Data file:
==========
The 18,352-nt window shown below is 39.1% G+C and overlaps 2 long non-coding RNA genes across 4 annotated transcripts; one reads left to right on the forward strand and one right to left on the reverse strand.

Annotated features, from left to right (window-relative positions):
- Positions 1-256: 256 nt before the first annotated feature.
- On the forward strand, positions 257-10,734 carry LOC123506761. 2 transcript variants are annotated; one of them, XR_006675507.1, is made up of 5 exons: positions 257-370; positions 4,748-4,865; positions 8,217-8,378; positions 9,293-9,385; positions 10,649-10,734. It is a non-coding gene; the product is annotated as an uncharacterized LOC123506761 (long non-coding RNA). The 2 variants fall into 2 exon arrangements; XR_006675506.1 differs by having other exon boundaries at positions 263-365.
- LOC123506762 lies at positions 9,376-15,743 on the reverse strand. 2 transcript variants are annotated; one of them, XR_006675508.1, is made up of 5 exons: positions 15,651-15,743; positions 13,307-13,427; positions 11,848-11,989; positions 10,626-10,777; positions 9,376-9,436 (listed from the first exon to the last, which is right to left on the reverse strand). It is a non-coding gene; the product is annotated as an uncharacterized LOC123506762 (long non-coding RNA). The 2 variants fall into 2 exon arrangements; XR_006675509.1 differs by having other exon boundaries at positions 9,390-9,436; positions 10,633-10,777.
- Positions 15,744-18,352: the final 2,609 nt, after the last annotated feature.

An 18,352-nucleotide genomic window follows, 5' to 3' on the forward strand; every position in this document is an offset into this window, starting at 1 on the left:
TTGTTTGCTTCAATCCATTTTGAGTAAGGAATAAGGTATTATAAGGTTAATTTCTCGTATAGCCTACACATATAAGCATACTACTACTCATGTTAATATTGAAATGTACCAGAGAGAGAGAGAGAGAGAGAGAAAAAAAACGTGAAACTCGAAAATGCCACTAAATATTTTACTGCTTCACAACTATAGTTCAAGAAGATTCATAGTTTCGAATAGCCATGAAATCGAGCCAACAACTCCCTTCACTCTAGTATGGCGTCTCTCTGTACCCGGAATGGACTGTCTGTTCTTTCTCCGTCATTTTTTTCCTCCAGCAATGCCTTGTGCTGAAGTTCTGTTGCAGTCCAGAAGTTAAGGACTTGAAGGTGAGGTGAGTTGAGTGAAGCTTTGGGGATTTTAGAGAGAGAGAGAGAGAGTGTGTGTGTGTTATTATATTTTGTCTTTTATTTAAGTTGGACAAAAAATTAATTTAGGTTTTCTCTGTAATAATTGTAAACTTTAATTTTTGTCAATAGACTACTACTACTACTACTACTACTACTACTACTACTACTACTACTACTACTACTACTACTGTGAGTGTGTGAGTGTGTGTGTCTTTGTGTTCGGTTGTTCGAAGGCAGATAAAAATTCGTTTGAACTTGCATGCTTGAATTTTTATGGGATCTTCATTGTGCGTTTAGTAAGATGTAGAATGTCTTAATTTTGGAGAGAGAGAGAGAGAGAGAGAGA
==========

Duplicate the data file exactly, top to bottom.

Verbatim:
The 18,352-nt window shown below is 39.1% G+C and overlaps 2 long non-coding RNA genes across 4 annotated transcripts; one reads left to right on the forward strand and one right to left on the reverse strand.

Annotated features, from left to right (window-relative positions):
- Positions 1-256: 256 nt before the first annotated feature.
- On the forward strand, positions 257-10,734 carry LOC123506761. 2 transcript variants are annotated; one of them, XR_006675507.1, is made up of 5 exons: positions 257-370; positions 4,748-4,865; positions 8,217-8,378; positions 9,293-9,385; positions 10,649-10,734. It is a non-coding gene; the product is annotated as an uncharacterized LOC123506761 (long non-coding RNA). The 2 variants fall into 2 exon arrangements; XR_006675506.1 differs by having other exon boundaries at positions 263-365.
- LOC123506762 lies at positions 9,376-15,743 on the reverse strand. 2 transcript variants are annotated; one of them, XR_006675508.1, is made up of 5 exons: positions 15,651-15,743; positions 13,307-13,427; positions 11,848-11,989; positions 10,626-10,777; positions 9,376-9,436 (listed from the first exon to the last, which is right to left on the reverse strand). It is a non-coding gene; the product is annotated as an uncharacterized LOC123506762 (long non-coding RNA). The 2 variants fall into 2 exon arrangements; XR_006675509.1 differs by having other exon boundaries at positions 9,390-9,436; positions 10,633-10,777.
- Positions 15,744-18,352: the final 2,609 nt, after the last annotated feature.

An 18,352-nucleotide genomic window follows, 5' to 3' on the forward strand; every position in this document is an offset into this window, starting at 1 on the left:
TTGTTTGCTTCAATCCATTTTGAGTAAGGAATAAGGTATTATAAGGTTAATTTCTCGTATAGCCTACACATATAAGCATACTACTACTCATGTTAATATTGAAATGTACCAGAGAGAGAGAGAGAGAGAGAGAAAAAAAACGTGAAACTCGAAAATGCCACTAAATATTTTACTGCTTCACAACTATAGTTCAAGAAGATTCATAGTTTCGAATAGCCATGAAATCGAGCCAACAACTCCCTTCACTCTAGTATGGCGTCTCTCTGTACCCGGAATGGACTGTCTGTTCTTTCTCCGTCATTTTTTTCCTCCAGCAATGCCTTGTGCTGAAGTTCTGTTGCAGTCCAGAAGTTAAGGACTTGAAGGTGAGGTGAGTTGAGTGAAGCTTTGGGGATTTTAGAGAGAGAGAGAGAGAGTGTGTGTGTGTTATTATATTTTGTCTTTTATTTAAGTTGGACAAAAAATTAATTTAGGTTTTCTCTGTAATAATTGTAAACTTTAATTTTTGTCAATAGACTACTACTACTACTACTACTACTACTACTACTACTACTACTACTACTACTACTACTACTGTGAGTGTGTGAGTGTGTGTGTCTTTGTGTTCGGTTGTTCGAAGGCAGATAAAAATTCGTTTGAACTTGCATGCTTGAATTTTTATGGGATCTTCATTGTGCGTTTAGTAAGATGTAGAATGTCTTAATTTTGGAGAGAGAGAGAGAGAGAGAGAGA